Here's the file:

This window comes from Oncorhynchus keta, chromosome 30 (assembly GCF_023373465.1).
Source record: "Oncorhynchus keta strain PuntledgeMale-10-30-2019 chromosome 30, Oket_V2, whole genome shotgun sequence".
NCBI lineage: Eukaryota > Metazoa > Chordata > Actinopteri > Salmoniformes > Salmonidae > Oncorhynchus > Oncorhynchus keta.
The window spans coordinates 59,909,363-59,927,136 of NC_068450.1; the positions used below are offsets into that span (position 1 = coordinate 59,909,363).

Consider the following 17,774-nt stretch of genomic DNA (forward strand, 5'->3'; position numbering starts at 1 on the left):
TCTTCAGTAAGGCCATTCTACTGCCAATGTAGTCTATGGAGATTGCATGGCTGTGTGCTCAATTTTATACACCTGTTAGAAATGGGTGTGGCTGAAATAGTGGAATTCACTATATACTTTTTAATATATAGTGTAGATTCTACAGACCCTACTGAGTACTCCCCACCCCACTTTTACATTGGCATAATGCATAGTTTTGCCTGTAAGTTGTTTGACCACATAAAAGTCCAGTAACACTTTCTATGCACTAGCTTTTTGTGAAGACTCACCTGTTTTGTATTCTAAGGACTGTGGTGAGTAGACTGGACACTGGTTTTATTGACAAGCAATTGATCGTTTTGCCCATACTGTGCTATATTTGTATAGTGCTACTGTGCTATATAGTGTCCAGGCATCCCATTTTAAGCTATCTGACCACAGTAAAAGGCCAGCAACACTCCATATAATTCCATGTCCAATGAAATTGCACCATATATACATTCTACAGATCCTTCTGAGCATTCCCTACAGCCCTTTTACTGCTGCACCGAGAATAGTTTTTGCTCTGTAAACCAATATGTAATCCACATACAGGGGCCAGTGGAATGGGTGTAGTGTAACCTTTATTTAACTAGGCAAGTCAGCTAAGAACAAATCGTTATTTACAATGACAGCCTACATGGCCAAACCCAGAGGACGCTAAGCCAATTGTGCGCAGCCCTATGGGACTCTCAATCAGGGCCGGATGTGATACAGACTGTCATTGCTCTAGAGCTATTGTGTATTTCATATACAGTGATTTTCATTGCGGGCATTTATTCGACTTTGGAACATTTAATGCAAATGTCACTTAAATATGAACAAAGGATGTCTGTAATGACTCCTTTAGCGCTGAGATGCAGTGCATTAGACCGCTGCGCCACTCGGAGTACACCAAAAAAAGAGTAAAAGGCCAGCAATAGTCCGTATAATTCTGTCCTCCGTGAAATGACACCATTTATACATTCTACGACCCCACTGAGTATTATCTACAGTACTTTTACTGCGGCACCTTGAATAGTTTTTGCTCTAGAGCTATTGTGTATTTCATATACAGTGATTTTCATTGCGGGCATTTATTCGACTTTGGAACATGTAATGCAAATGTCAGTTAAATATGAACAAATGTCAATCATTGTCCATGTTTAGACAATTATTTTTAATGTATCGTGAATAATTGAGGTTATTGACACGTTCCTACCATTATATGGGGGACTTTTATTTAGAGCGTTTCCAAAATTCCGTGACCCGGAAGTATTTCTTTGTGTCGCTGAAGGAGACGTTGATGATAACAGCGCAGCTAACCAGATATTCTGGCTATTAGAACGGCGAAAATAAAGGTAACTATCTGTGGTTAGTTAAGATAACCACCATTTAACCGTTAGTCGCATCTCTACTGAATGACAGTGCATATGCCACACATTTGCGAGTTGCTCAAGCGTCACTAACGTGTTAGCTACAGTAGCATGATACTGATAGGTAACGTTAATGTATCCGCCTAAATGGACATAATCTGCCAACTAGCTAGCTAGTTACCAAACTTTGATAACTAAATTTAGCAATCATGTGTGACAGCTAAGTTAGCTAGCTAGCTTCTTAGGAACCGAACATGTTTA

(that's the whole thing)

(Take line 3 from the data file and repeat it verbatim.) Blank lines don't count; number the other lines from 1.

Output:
NCBI lineage: Eukaryota > Metazoa > Chordata > Actinopteri > Salmoniformes > Salmonidae > Oncorhynchus > Oncorhynchus keta.